COL. GOLAN VACH, COMMANDER, ISRAELI NATIONAL RESCUE UNITE: I said to the families like two days ago that the chances to find somebody alive is close to zero. I'm realistic, but we are still full of hope.

KAYE (voice over): With the building demolished, rescue teams can now access areas closest to the building. Florida Governor Ron DeSantis noting rescuers are also able to reach where a lot of the master bedroom areas were. Now, 12 days into the rescue efforts, first responders are not giving up, despite the toll it takes on them.

OBED FROMETA, CHAPLAIN, MIAMI-DADE FIRE RESCUE, TASK FORCE 1: They'll go through sleeplessness. They'll go through feelings of remorse, maybe feelings of depression.

KAYE (voice over): And for these rescuers, it's personal. They are part of this community and know some of the victims. Task Force 2, one of Miami-Dade's fire rescue teams recovered seven-year-old Stella Catarosi from the rubble while her father was also working on the pile.

FROMETA: It's not pressure, but its motivation. Its urgency above and beyond what we would normally wear. It's not in our soul as much as it is here.

KAYE (voice over): To help, Florida State Senator Lauren Book and her four-year-old twins started making and hand delivering homemade cards like these to the rescuers on site, which she says brought many to tears.

LAUREN BOOK, (D) FLORIDA STATE SENATOR: We started asking for cards and then elementary schools and camps started sending their cards in and bringing their cards to our Senate offices. And every day, we just started handing out more and more and more cards. We are in the 500 plus now. So, we've just really just started handing them out and giving these small pieces of love to these first responders.

KAYE (voice over): This first responder was overwhelmed by such kindness when he needed it most.

CAPT. OMAR BLANCO, MIAMI-DADE RESCUE: We've got all the bandages and tools to address any situation, but to warm the heart, a letter from a child is always one of those that really soothes the soul.

KAYE (voice-over): Randi Kaye, CNN, Surfside, Florida.

(END VIDEOTAPE)

CHURCH: And the investigation into the collapse is still in its early stages and it is too soon to draw definite conclusions. But an engineer hired by the town of Surfside spoke with CNN about something he noticed in pictures and video of the debris.

(BEGIN VIDEOTAPE)

ALLYN KILSHEIMER, HIRED TO INVESTIGATE COLLAPSE: The reinforcing steel that we could see in some of the photos and some of the debris might not be arranged in the manner that was suggested by the drawings. Not that it wasn't the right number of reinforcing bars. Looking at certain elements in the debris pile and as they were removed from the debris pile and we knew that there was supposed to be making this up essentially 16 bars in about a 10 foot area, but 25 percent of those were supposed to be not only where the columns are, that is in the slab now, not a vertical thing.

And we look at it and there were only one or two bars. Probably because couldn't fit them in there, but that doesn't mean the right number of bars weren't there, it just means they might not have been arranged the way the drawings ask for. That is not unusual to expect and that does not necessarily mean that it had anything to do with this terrible situation.

(END VIDEOTAPE)

CHURCH: U.S. President Joe Biden is set to deliver remarks later today focused on the fight against COVID-19 and his administration's push to boost vaccinations. This comes just days after the U.S. fell short of the president's July 4th vaccine goal and as fears grow over the rapidly spreading delta variant. CNN's Phil Mattingly reports the White House.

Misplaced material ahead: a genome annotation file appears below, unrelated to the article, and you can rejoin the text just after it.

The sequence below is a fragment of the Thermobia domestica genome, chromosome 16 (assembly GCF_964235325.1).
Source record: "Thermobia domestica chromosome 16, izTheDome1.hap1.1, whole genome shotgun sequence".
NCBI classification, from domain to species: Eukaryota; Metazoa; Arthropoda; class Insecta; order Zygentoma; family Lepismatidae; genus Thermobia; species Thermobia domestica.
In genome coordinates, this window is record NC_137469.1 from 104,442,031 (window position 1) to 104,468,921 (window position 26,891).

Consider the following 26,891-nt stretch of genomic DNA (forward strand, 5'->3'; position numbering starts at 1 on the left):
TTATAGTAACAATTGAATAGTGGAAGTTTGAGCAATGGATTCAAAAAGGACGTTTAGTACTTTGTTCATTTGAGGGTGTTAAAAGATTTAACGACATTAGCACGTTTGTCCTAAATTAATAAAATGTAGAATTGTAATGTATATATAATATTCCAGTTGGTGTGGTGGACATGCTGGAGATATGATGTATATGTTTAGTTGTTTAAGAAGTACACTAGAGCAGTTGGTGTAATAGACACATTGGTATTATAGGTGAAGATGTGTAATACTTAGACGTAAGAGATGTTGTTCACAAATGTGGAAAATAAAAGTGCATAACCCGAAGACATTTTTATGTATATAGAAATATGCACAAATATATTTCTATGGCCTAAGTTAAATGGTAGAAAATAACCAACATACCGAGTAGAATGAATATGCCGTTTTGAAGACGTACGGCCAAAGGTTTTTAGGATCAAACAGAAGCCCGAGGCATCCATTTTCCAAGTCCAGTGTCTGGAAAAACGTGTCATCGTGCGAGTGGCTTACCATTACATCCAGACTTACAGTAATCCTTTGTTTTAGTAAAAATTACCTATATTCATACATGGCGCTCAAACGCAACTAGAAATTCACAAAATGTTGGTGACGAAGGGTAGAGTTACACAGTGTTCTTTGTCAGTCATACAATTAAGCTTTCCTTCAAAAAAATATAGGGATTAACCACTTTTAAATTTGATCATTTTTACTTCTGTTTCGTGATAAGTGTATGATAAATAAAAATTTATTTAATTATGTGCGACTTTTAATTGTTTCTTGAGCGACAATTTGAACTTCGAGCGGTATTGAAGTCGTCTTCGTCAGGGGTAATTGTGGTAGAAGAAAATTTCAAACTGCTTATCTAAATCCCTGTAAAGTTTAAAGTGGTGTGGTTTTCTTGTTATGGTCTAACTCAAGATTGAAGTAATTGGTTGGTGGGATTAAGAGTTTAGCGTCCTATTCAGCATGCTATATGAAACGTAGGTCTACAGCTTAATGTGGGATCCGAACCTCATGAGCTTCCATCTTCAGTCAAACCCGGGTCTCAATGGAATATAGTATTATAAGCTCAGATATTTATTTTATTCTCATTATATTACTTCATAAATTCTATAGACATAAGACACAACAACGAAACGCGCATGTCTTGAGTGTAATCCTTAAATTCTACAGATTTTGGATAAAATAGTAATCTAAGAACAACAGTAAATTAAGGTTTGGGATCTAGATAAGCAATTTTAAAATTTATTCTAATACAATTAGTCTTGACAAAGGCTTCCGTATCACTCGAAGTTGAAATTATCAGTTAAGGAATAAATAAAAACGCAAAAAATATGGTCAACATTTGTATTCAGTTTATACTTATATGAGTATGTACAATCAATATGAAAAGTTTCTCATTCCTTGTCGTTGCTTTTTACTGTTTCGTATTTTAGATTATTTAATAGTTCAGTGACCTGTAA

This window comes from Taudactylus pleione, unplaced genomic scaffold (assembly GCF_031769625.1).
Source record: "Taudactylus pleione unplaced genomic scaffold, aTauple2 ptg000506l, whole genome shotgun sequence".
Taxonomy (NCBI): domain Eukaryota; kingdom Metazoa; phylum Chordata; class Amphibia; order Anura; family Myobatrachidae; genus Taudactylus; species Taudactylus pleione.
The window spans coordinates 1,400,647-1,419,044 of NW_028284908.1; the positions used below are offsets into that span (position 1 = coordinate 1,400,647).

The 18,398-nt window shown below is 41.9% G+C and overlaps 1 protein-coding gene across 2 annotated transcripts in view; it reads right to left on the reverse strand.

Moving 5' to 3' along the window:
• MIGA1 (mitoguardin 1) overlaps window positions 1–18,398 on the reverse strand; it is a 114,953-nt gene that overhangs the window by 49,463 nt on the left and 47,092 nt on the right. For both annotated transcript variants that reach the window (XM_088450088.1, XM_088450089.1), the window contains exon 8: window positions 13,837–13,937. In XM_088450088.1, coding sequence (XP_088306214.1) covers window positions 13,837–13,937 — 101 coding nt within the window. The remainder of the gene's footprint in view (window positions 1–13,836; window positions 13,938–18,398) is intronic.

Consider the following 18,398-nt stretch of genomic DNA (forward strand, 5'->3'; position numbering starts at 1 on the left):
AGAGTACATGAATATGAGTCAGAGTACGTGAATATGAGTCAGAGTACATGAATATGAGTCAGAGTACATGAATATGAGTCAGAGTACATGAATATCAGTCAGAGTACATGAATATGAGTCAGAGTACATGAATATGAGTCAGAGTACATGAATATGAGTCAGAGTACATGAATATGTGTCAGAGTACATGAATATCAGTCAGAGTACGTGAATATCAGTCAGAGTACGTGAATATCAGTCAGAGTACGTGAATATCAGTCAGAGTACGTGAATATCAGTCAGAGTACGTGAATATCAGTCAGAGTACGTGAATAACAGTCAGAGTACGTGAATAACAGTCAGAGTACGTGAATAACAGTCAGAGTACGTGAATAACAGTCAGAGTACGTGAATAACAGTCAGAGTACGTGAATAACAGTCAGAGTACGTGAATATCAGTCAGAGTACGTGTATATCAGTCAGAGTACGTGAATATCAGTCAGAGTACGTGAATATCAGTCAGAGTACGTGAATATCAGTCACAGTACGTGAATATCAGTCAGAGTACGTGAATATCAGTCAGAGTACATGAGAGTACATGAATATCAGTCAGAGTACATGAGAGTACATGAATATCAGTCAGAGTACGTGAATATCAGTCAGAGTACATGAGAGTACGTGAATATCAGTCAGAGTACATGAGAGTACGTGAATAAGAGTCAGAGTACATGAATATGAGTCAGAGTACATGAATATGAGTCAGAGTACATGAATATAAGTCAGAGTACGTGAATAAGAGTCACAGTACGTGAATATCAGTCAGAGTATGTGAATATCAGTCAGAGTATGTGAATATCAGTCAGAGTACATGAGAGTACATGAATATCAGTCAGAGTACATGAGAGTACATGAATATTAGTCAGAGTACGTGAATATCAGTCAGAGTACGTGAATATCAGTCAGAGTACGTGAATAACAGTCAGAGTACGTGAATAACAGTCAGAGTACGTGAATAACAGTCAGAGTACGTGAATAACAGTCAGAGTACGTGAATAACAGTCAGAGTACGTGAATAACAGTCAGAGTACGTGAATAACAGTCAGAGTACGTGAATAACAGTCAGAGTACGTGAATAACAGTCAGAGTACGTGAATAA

(BEGIN VIDEOTAPE)

[04:10:00]

PHIL MATTINGLY, CNN SENIOR WHITE HOUSE CORRESPONDENT: Well, President Biden may have fallen short of his goal of having 70 percent of American adults with at least one dose of the COVID-19 vaccinations by July 4, didn't mean he was going to stop the celebration, stop that acknowledgement of the progress White House officials made clear, they have made historic, in their minds, and certainly when you compare it to the rest of the world, unmatched at least up to this point. But it doesn't mean that there are not real, very palpable concerns inside the White House from the president on down about what those who haven't gotten vaccinated yet may face. Those concerns driven primarily by the delta variant. Clearly a more transmissible version of the coronavirus, something that is shredding throughout the country at a larger clip -- at a quicker clip than I think anybody expected over the course of the last several weeks.

That's particularly problematic in the states and localities where the vaccine rates remain exceedingly low. Particularly in a number of states throughout the southeastern part of the United States where they just simply haven't been able to push vaccine rates up. The reality is this, regardless of the variant, regardless of the strain, vaccinations are proving to be extremely effective when you talk to White House officials, when you talk to public health officials.

At this point in time, the deaths that have transpired because of COVID-19 right now, almost 99 percent of them are coming from those who are unvaccinated. And yet the administration still acknowledging a lot of work to be done. It's going to be one of the key components of a private briefing President Biden receives from his COVID response team Tuesday. Also public remarks the president is expected to give. Bottom line here from the White House is, yes, they had a July 4th celebration, the largest public event that they'd held at the White House since President Biden took office. And yes they wanted to note the historic progress they feel they have made when it comes to the pandemic.

But they also acknowledge and will continue to acknowledge over the course of the next several weeks officials say there is much more work to be done and a very dangerous variant that is now spreading that can complicate things. No expectation of a large public outbreak, but certainly the possibility of outbreaks in those areas of lower vaccinations levels and that right now is where White House officials are most focused.